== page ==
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The Chevrolet Avalanche is one of the more versatile vehicles on the road today. It successfully blends the comfort and passenger capacity of an SUV with the cargo flexibility of a pickup truck. While these two main attributes are also associated with full-size crew cab pickups, the Avalanche goes one step further with its distinctive fold-down midgate.

The term "midgate" refers to the removable wall that separates the cabin from the bed. On the Avalanche, the rear window and the wall separating the cabin from the bed can be opened up, either in part (by flipping down the midgate wall so a pass-through is created) or in whole (by also removing the rear window). Changing this rig from a six-passenger crew cab pickup with a 5-foot, 3-inch cargo box to a three-passenger pickup with an approximate 8-foot cargo box is straightforward and requires only a minute or two. Bonus features include removable cargo covers and storage compartments placed along the outside of the cargo box.

For both of its generations, the Chevrolet Avalanche has been based on General Motors' full-size SUV platform. This means that its basic underpinnings and powertrains are similar to those of other GM full-size utes, and Cadillac builds a similar version called the Escalade EXT. Though it costs a bit more than the average crew-cab pickup, the versatile Avalanche has proven to be a reasonable sales success. For the shopper in need of a jack-of-all-trades vehicle, either generation of this unusual truck should make for a smart choice.

I got this from

2,630 Posts
There's actually quite an Avalanche following, I'm surprised we don't have more Avalanche owners on this site.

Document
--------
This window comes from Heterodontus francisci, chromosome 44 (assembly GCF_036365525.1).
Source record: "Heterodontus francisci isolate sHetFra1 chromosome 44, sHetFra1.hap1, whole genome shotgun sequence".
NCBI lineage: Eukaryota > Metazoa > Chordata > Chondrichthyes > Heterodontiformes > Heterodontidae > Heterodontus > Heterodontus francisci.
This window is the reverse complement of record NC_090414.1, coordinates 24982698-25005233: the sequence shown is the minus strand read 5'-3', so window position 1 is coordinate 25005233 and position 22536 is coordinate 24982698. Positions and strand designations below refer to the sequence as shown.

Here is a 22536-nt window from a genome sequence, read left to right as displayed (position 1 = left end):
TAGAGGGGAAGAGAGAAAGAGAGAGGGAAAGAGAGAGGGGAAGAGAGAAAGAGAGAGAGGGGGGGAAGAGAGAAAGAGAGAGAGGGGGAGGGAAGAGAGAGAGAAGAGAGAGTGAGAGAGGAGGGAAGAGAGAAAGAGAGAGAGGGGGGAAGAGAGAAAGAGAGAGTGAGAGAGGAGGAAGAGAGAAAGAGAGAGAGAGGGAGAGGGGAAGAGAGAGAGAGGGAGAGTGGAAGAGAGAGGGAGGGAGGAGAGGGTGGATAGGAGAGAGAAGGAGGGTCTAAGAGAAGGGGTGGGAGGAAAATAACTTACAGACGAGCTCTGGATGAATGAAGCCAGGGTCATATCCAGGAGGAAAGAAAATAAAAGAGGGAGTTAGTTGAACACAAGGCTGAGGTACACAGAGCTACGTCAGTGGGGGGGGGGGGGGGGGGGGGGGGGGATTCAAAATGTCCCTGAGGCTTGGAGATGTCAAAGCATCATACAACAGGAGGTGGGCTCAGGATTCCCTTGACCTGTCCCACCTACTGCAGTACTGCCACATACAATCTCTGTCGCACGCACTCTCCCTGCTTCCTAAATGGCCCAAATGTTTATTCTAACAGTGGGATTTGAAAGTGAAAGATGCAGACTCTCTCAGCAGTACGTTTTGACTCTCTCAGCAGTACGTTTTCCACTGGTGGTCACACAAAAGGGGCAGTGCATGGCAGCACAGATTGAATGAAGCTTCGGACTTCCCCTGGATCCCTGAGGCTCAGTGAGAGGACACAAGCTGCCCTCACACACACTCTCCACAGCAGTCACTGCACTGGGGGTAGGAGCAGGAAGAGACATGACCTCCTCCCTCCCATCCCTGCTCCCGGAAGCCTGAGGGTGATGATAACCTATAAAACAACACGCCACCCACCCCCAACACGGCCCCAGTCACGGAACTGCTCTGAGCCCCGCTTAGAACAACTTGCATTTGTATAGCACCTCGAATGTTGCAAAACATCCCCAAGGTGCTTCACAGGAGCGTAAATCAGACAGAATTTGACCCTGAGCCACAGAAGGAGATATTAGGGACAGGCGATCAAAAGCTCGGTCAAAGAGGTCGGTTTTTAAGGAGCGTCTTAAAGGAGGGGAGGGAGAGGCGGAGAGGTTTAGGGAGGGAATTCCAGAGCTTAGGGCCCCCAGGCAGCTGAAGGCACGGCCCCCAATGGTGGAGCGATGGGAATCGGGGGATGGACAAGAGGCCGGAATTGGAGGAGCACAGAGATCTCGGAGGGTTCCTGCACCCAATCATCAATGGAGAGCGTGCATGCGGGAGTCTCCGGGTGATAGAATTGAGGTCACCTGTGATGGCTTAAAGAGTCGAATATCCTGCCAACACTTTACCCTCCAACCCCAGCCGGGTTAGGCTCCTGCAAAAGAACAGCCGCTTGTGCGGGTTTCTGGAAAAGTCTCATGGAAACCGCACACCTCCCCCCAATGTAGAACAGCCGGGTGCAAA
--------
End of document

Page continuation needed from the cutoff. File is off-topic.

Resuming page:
It was the best choice for us.
  • We needed a vehicle to pull the horse trailer when the burb was in use.
  • We needed a rear seat for the baby's car seat.
  • Having a convertible cargo space was a plus
  • The covered,lockable storage area also a plus
  • Protective cladding (no parking lot dings) was a plus
  • The wife loves the side storage pockets. (located above the rear wheels)
  • Needed to be better on gas than the burb (shouldn't be hard to do:lol:)
We could have gotten a crew cab, but they just didn't have the same attitude, or features as the Avalanche.

After we got the Avalanche some friends were comparing it to a Honda Ridgeline. We laughed at them. I did some research, and come to find out, the commercial where the ridgeline is towing a horse trailer. The trailer is empty in the commercial and for good reason. It would only be able to tow a couple ponies, or transport the empty trailer to where a real truck was waiting to do the real work. Since the ridgeline's tow capacity is barely over 5000lbs.
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